his experiences and wrote the juvenile
authorities be would be willing to give
him a home. The boy and bis father
were brought Into Juvenile court to talk
it over. The boy said he didn't run away
to be bad, but slmpty because nobody
wanted him at home. The father said he
guessed that was true. He said he didn't
want him and didn't care what was done
with him. The lad was happy when told
his uncle would give him a home on bis
farm. He will be sent there Monday.
STATE WELL SUPPLIED
WITH SCHOOL TEACHERS
Nebraska schools are better supplied
with teachers than they have been for
years, says George W. Towne, editor of
The Nebraska Teacher, - who was in
Omaha. This supply is largely due., be
says, to the fact that more young people
now are receiving training for teaching
work in the various normal training
roures in the high schools of the state
than formerly. At the last session of the
legislature J. "W. Crabtree, then state
superintendent of ' public Instruction.
secured the passage of a bill providing
that high schools with a three-year course
of study might carry & course in normal
training and might be given the approp
riation from the state for this work.
This Mr. Crabtree did In order that the
supply of trained teachers might be In
creased In the western counties where
most of the high schools had only a
three-year course. Prior to that time
only the schools with a four-year course
were allowed this appropriation for a
course In normal training. '
He Walks Into Jail
and Eight Out Again
Andrew Peterson walked into police
headquarters Friday afternoon and
told Sergeant Fatullo to put him In a
cell as he waa drunk. Patullo compiled
with the request In court Judge Poster
asked Peterson if he was guilty of being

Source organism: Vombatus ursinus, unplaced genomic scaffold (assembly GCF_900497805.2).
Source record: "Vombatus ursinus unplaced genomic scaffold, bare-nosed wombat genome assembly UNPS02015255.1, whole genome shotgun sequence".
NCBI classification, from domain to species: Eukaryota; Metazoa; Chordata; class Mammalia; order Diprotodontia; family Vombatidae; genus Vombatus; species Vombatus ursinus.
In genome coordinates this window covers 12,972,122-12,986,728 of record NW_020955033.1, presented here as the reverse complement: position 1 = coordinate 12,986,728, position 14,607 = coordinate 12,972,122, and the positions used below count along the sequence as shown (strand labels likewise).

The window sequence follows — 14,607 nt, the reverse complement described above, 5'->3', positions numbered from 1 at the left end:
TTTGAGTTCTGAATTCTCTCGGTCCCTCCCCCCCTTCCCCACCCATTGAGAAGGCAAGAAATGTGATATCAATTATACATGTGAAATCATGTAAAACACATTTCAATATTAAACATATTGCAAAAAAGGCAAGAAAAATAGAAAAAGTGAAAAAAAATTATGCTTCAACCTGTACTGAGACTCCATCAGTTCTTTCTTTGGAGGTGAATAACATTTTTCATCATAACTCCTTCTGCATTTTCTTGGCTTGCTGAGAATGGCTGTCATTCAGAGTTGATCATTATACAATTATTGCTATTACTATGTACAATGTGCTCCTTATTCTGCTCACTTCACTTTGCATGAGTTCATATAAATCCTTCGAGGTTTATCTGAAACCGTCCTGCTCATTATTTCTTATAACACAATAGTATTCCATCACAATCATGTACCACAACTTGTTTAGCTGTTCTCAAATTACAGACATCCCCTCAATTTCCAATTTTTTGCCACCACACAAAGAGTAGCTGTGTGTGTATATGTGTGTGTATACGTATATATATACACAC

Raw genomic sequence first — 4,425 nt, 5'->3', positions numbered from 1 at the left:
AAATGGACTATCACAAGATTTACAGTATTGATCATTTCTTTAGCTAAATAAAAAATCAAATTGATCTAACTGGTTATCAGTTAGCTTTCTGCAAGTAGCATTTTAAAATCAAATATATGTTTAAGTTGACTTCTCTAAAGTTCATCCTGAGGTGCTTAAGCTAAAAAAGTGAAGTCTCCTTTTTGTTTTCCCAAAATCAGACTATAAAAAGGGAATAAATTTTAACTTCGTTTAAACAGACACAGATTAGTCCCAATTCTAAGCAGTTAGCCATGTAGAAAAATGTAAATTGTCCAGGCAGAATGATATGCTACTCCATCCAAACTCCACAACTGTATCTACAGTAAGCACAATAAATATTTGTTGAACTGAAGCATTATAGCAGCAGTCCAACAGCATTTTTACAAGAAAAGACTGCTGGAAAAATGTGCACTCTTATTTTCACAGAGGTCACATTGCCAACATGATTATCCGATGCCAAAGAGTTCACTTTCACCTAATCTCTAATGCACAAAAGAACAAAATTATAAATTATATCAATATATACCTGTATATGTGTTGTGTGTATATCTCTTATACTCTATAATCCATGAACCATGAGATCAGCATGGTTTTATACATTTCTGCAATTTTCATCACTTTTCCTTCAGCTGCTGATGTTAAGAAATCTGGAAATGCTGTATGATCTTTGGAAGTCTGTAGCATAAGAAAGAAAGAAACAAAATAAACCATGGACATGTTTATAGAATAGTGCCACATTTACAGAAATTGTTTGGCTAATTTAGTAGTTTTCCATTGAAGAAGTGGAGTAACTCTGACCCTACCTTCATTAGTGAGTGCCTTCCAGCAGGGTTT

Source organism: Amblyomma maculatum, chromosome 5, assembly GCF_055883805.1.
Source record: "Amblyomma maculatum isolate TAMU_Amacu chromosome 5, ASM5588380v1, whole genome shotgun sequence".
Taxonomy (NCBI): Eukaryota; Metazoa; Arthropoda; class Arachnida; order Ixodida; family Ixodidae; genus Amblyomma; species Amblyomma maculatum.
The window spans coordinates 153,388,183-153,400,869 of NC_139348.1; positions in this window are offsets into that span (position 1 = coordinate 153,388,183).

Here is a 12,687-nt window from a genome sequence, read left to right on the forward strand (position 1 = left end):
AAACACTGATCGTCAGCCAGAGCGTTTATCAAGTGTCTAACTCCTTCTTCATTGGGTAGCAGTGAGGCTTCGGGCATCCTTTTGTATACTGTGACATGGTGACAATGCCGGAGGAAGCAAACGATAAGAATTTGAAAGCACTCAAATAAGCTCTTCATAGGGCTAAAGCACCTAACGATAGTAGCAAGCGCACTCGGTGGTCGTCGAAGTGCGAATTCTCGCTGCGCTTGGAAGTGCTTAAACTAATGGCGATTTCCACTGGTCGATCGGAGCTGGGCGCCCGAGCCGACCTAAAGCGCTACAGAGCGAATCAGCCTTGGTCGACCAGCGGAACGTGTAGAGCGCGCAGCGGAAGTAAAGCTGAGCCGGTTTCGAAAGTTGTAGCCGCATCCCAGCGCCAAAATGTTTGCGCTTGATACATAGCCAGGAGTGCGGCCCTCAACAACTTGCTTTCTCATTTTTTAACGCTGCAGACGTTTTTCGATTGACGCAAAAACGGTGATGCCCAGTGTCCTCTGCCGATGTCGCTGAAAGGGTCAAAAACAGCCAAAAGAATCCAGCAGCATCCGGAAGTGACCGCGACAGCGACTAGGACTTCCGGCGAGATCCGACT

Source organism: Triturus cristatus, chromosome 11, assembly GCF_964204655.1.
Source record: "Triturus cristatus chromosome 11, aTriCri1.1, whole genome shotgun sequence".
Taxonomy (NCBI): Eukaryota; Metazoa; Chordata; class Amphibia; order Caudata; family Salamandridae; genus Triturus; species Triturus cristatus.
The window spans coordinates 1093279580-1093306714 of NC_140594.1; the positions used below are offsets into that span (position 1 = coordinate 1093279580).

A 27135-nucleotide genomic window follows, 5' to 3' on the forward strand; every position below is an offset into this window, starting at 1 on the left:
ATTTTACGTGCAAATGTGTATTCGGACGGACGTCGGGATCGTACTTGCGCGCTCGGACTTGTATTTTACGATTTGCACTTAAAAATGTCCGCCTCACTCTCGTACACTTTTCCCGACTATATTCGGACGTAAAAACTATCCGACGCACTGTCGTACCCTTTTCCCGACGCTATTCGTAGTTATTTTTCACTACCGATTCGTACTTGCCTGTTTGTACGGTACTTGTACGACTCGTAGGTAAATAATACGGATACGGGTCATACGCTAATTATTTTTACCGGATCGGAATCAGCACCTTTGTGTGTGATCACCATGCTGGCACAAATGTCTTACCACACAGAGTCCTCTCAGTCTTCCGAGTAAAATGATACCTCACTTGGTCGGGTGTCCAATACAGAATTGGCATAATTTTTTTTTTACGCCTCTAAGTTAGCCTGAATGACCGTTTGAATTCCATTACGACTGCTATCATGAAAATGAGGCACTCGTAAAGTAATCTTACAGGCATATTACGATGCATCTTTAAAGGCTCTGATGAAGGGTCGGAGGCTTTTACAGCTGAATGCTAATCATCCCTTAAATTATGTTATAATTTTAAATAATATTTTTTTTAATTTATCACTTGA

Jrunk. : - , "
"What's the fine, JudgeTV .
"I don't know yet, Andrew," said the
Judse, "who arrested you?" J
"Why I Just walked in."
"Well, then." said the Judge, "walk
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Sixty Splendid Institutions ;
WHERE CORES i
HABITS IN A FEW DAYS
The merit of the Neal Treatment has
attracted the attention of capitalists,
Investors and humanitarians from all
parts of the country, -with the result
that already there are sixty large Neal
Institutes established and; others open
ing in principal cities and centers in
the United States and foreign coun
tries. The Head Neal Institute is located
in Chicago, and is under the direct per
sonal supervision of Hon. ' James EJ.
Bruce, Treasurer and General Manager,
and Dr. . B. K Neal, the originator, of
The Head Neal Company has a paid
up capital of one million dollars and
is owned and managed by prominent
men, which assures high : class, fair
and satisfactory treatment to all pa
trons. Call, write or phone ITEAIi IN
STITUTE, 16oa 8oatb Tenb. Street,
Omaha, Hen. Phone S. 76SS.
; The Fourth Infantry, U. S, A,,T stationed Tat 1
Fort Crook, have Guard Mount Leacn. lotm&sn at
10:30 a, m. (weather permittg, Dress parade
Tuesday and Friday afternoons at 4?30 pnl; ''' ;
Persons desiring to view these interesting drills
can reach the Fort on cars leaving 24th & "N" Sts.f
South Omaha, at 10 a. m. and 4 p. m. S-
& Southern Interarbaa Railway Company
fcTii- Twentieth Century x axmer ; .i
- Is the leading Agricultural Journal ot the west. Its cvlnmns ara
filled with the best thought of the day in matters pertaining to '
the farm, the ranch and the orchard, and it Is a factor In tht;
, development of the great western country. ,
The secret - of an elegant breakfast is a good cup of Coffee.
; . -.Fajston ,
is a mixture of the best varieties. - It is
imported directly , by us and is roasted in
our own plant. Packed in air-tight tins.
All . grocers sell Paxton Coffee.
Packed in 1-pound air-tight tins. For those
who appreciate the better aroma and a finer
tasting Coffee we recommend "Kamo." Pax
ton & Gallagher Co. are always ready to
guarantee all . Coffees under their trade-mark.